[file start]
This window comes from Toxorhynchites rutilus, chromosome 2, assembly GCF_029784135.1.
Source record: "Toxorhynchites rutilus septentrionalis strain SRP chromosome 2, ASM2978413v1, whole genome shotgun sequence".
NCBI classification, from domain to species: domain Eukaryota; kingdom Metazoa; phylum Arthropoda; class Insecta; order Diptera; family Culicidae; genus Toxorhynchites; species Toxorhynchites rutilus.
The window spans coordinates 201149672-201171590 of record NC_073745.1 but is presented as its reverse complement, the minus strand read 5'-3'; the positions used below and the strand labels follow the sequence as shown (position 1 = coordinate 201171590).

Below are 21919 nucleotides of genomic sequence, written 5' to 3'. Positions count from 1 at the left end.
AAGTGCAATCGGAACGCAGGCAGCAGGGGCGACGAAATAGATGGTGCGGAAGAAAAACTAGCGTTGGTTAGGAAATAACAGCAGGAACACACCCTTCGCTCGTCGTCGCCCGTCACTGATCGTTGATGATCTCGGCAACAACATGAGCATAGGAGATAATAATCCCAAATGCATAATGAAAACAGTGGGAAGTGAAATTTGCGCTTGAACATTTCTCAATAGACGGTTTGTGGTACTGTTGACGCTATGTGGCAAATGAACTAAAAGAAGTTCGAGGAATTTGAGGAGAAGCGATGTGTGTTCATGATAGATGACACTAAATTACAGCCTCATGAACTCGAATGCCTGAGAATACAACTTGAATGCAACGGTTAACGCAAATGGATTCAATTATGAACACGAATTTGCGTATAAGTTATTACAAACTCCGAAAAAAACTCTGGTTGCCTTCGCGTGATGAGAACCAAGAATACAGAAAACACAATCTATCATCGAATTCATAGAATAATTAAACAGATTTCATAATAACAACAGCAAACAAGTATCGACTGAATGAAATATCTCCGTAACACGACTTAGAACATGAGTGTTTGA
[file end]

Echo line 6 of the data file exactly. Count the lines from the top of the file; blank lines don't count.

AAGTGCAATCGGAACGCAGGCAGCAGGGGCGACGAAATAGATGGTGCGGAAGAAAAACTAGCGTTGGTTAGGAAATAACAGCAGGAACACACCCTTCGCTCGTCGTCGCCCGTCACTGATCGTTGATGATCTCGGCAACAACATGAGCATAGGAGATAATAATCCCAAATGCATAATGAAAACAGTGGGAAGTGAAATTTGCGCTTGAACATTTCTCAATAGACGGTTTGTGGTACTGTTGACGCTATGTGGCAAATGAACTAAAAGAAGTTCGAGGAATTTGAGGAGAAGCGATGTGTGTTCATGATAGATGACACTAAATTACAGCCTCATGAACTCGAATGCCTGAGAATACAACTTGAATGCAACGGTTAACGCAAATGGATTCAATTATGAACACGAATTTGCGTATAAGTTATTACAAACTCCGAAAAAAACTCTGGTTGCCTTCGCGTGATGAGAACCAAGAATACAGAAAACACAATCTATCATCGAATTCATAGAATAATTAAACAGATTTCATAATAACAACAGCAAACAAGTATCGACTGAATGAAATATCTCCGTAACACGACTTAGAACATGAGTGTTTGA